New European Democracies Project Current Projects

Current Projects

Current projects on the Eastern and Central European region include: U.S.-EU Partnership Committee for Ukraine, the Transatlantic Policy Forum, and the U.S.-Kazakhstan OSCE Task Force.


The Institute for New Democracies (IND) and the Center for Strategic and International Studies (CSIS) are launching a new initiative to assist Kazakhstan in shaping its OSCE chairmanship agenda and to help strengthen U.S.-Kazakh relations. During 2009, CSIS and IND will organize a U.S.-Kazakhstan OSCE Task Force in Washington, DC to bring together policymakers, regional specialists, representatives of non-governmental organizations, representatives of former OSCE chairing countries, and business leaders to offer implementable recommendations for shaping a compelling and focused agenda for Kazakhstan’s OSCE chairmanship. Read More.

Transatlantic Policy Forum

The Transatlantic Policy Forum (TAPF) encourages dialogue and debate on a number of salient issues impacting transatlantic relations in the timeframe of the French, Czech, and Swedish EU Presidencies and the beginning of a new U.S. administration. A collaborative project among key U.S. and European research institutes, TAPF partners include: EUROPEUM Institute for European Policy, Prague (lead institute); the German Marshall Fund of the United States; Notre-Europe, Paris; the Swedish Institute for European Policy Studies, Stockholm; the Prague Security Studies Institute, Prague; and the CSIS New European Democracies Project. Evaluating transatlantic cooperation in four key policy areas, the project’s working groups have made recommendations to the EU Troika and the U.S. administration for improving U.S.-EU ties. TAPF FACTSHEET

U.S.-EU Partnership Committee for Ukraine

The U.S.-EU Partnership Committee for Ukraine, co-chaired by Zbigniew Brzezinski, CSIS Counselor and Trustee, and Volker Rühe, former Defense Minister of Germany, supports the consolidation of Ukraine’s democracy and market economy and encourages joint U.S.-EU policies that enhance Ukraine’s integration into Euro-Atlantic institutions. The Partnership Committee is supported by the analysis and policy advice of four CSIS task forces structured around four key challenges facing Ukraine today: political and economic transformation, energy security, Ukrainian-Russian relations, and Euro-Atlantic integration. CSIS task force directors include Steven Pifer, former U.S. Ambassador to Ukraine and CSIS Senior Adviser; Keith Smith, former U.S. Ambassador to Lithuania and CSIS Senior Associate; Celeste Wallander, Professor at Georgetown University and CSIS Senior Associate; and Janusz Bugajski, Director of the CSIS New European Democracies Project and Senior Fellow in the Europe Program. Read More

Russian Interests in Eastern Europe

This project focuses on Russia's policies toward the former satellite states of Eastern Europe since the collapse of the Soviet bloc. As a primary energy supplier to and through Eastern Europe, Russia will continue to be a major player in Europe for the foreseeable future. Russia will use its economic interests to exert political pressures or will endeavor to gain influence over the foreign and security policies of several nearby countries. An understanding of Russian objectives and strategies toward Eastern Europe helps to clarify the nature of the post-Soviet state and the direction of Russia's foreign policy. The subject of the project has far-reaching policy implications for the European Union and for the North Atlantic Alliance.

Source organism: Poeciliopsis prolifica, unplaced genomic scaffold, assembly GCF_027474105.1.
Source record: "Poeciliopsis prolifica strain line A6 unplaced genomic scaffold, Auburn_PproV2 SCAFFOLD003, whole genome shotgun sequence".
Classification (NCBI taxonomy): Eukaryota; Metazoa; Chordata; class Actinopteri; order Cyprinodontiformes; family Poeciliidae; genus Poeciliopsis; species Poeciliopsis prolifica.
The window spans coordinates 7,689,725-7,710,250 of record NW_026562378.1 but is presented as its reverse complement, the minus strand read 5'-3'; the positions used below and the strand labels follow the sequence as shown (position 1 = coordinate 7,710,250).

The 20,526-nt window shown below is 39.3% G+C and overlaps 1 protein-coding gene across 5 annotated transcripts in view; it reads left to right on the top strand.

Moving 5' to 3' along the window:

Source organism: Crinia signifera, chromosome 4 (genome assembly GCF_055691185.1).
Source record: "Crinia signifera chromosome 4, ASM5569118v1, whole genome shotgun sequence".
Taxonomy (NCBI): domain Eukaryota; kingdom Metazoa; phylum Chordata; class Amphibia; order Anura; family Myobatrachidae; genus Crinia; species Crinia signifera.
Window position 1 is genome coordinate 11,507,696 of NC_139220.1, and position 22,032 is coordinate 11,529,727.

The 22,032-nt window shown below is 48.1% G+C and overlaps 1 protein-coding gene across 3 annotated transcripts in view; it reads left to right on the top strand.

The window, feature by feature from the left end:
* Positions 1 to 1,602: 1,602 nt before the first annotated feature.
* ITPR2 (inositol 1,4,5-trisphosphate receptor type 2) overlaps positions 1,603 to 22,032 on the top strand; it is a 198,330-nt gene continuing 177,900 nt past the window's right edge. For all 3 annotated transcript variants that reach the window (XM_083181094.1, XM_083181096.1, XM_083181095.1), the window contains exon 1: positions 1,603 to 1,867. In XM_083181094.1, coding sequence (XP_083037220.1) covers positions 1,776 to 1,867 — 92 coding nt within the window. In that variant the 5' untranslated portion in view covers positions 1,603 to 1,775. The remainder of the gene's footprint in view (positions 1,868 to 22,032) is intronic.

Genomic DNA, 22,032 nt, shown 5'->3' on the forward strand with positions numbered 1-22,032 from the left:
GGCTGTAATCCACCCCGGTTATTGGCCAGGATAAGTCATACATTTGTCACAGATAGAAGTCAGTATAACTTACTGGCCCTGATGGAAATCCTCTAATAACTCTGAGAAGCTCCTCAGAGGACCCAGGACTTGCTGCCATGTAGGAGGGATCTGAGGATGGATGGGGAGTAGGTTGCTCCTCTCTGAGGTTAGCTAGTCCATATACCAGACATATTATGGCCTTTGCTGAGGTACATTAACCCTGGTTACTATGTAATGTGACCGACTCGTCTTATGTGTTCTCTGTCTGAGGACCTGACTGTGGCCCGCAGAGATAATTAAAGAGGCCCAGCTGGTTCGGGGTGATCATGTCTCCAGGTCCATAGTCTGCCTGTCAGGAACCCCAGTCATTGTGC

Cold Peace: Russsia's New Imperialism
Treadgold Paper
Russia's New Europe


    The CSIS U.S.-Albania Forum is a new initiative that seeks to re-energize U.S.-Albanian relations and develop practical policy recommendations with the participation of U.S. experts and Albanian policymakers.


    The CSIS U.S.-Georgia Forum will assess Georgia’s progress as an emerging trans-Atlantic democracy and identify worthwhile joint initiatives that can strengthen the country’s security and institutional and economic development while contributing concrete ideas for the U.S.-Georgia Charter on Strategic Partnership.


  • Jul 26, 2012


    By Miro Popkhadze

    It was largely believed that the fall of the Soviet Union would profoundly change the way the international system worked. The United Europe, it was hoped, with ideologically cohesive democratic Russia represented a permanent and stable foundation of the new world order. The Maastricht treaty signed in 1991 embodied the first most formal expression of this new era which set the stage for Europe’s attempt at real integration.  The majority of  newly independent Central and Eastern European States, in search of  national security  and democratic governance, overthrew their Soviet dominated authoritarian- communist regimes, emerged as consolidated democracies, market economies and joined both the European Union (EU) and North Atlantic Alliance (NATO). However, this extraordinary period soon proved to be short-lived, the essential components of the old system, namely strong nation-state and  Great Power Struggle remained as significant as ever.

  • Feb 7, 2012

    By Mark Dietzen

    Snipers along the Nagorno-Karabakh Line-of-Contact are threatening a compromise solution between Armenians and Azerbaijanis over the contested Karabakh region. 

    Since Armenia, Azerbaijan, and the de-facto Nagorno-Karabakh Republic signed a Ceasefire Agreement in 1994, sharpshooters have claimed about 30 victims annually on both the Armenian and Azerbaijani sides.  But as tensions mount over Nagorno-Karabakh, sniping’s tit-for-tat bloodletting is slowly claiming another victim- compromise.